Truck tolls to pay for transportation infrastructure improvements
One of Rhode Island's dubious distinctions is the degree of decrepitness of its bridges and roads. The state ranks last in the U.S. in the condition of its bridges, for example.
During her campaign for governor, Gina Raimondo promised to attack the problem.
In a page on her campaign website, which has since been removed, she pledged to "establish a road and bridge funding formula to pay for ongoing maintenance so that our local roads never become as deteriorated and dilapidated as they are now."
On Wednesday, May 27, she announced a "10-year action plan to rebuild our highways" that will raise $1.1 billion in additional highway funding by levying a tax — characterized as a "user fee" — on all commercial trucks with 18 wheels or more.
She said Rhode Island is one of only two states from Maine to Maryland that doesn't assess this type of fee, although a fact sheet released at the news conference notes that trucks are charged such a fee to cross the Newport Bridge, with that revenue used exclusively to maintain the Newport and Mount Hope bridges.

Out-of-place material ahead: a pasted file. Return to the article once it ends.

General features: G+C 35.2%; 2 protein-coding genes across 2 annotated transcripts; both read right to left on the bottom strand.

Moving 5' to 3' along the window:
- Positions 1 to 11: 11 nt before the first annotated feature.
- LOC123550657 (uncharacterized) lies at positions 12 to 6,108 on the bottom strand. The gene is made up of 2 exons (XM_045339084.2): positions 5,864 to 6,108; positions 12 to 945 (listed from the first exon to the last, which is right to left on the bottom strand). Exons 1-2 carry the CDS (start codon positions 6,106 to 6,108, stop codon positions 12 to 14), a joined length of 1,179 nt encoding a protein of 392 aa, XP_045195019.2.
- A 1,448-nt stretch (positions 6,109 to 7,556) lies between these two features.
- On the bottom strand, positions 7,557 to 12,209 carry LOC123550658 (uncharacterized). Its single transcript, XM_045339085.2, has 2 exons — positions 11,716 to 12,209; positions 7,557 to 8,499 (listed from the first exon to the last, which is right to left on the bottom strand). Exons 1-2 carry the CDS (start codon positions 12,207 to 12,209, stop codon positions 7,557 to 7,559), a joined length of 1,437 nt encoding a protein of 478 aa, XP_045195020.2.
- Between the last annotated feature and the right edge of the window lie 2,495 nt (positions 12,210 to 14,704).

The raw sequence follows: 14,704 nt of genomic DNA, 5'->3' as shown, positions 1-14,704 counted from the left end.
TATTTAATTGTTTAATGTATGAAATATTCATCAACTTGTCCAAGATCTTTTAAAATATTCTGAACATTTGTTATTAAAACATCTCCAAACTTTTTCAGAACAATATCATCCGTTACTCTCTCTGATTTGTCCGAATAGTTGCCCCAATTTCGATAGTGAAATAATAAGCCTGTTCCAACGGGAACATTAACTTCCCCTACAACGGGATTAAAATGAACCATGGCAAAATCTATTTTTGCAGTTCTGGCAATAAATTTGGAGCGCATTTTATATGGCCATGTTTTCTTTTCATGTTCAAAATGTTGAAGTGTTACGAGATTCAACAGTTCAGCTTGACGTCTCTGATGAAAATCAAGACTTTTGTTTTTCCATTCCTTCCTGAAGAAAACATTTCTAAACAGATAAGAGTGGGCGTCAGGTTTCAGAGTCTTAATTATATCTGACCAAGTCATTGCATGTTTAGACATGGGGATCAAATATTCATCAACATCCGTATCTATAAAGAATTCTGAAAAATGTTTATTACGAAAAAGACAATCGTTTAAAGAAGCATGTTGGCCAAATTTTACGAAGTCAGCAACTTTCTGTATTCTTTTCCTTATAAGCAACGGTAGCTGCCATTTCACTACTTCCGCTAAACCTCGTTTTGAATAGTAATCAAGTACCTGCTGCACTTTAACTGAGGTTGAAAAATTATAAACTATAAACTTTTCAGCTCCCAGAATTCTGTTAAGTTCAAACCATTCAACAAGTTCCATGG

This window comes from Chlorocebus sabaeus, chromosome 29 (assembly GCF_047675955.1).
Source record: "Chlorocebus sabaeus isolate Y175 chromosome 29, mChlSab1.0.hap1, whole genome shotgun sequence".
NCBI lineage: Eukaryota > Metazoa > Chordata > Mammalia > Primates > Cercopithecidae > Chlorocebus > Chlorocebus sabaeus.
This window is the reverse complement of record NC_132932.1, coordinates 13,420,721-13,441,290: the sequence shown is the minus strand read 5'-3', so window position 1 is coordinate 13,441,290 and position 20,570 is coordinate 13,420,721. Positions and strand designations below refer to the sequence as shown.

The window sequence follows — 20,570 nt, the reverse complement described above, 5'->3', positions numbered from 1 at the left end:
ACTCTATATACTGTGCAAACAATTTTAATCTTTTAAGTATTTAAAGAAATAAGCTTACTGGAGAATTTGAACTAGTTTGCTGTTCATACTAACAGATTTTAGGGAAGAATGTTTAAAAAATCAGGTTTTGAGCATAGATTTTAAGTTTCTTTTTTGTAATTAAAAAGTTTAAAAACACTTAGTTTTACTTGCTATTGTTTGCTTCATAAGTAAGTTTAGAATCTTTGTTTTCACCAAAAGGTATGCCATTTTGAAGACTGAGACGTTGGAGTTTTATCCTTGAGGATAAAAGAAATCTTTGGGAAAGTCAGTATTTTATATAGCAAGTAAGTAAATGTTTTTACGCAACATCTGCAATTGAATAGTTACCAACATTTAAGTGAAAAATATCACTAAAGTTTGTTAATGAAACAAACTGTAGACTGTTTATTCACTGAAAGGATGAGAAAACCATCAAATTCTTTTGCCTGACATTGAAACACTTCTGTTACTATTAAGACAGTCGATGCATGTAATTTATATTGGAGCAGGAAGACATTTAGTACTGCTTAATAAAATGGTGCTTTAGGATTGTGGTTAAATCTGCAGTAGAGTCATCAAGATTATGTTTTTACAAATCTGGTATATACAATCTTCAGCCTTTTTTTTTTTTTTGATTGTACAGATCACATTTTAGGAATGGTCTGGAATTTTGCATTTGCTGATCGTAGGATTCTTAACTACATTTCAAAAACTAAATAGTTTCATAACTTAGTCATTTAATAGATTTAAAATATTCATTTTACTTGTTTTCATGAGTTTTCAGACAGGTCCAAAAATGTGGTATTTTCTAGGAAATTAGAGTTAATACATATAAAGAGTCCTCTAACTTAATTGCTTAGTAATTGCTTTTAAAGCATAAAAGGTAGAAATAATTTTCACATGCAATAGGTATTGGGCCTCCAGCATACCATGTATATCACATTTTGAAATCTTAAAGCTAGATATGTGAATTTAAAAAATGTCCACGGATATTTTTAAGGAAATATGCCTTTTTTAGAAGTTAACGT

The rationale is that the big trucks cause more than 90 percent of the wear and tear to the state's bridges.
After her news conference, Raimondo said this is the type of funding formula she was talking about in the campaign.
"This is a sustainable revenue stream that's not taxes, and we don't have to go back to the General Assembly every year for an appropriation," she said.
The Assembly still needs to pass legislation to make this a reality, but both House Speaker Nicholas Mattiello and Senate President M. Teresa Paiva Weed were at the news conference expressing their support, virtually assuring passage.
"It will be very well received," said Mattiello.
With the governor standing under a crumbling bridge with the Speaker and the Senate president, this looks destined for a Promise Kept. But until the votes are cast and the legislation signed, we rate this In The Works.
In February of 2016, the governor's RhodeWorks was approved by the General Assembly and signed into law.
We rate this a Promise Kept.
Interview, Gina Raimondo, Rhode Island governor, May 27, 2015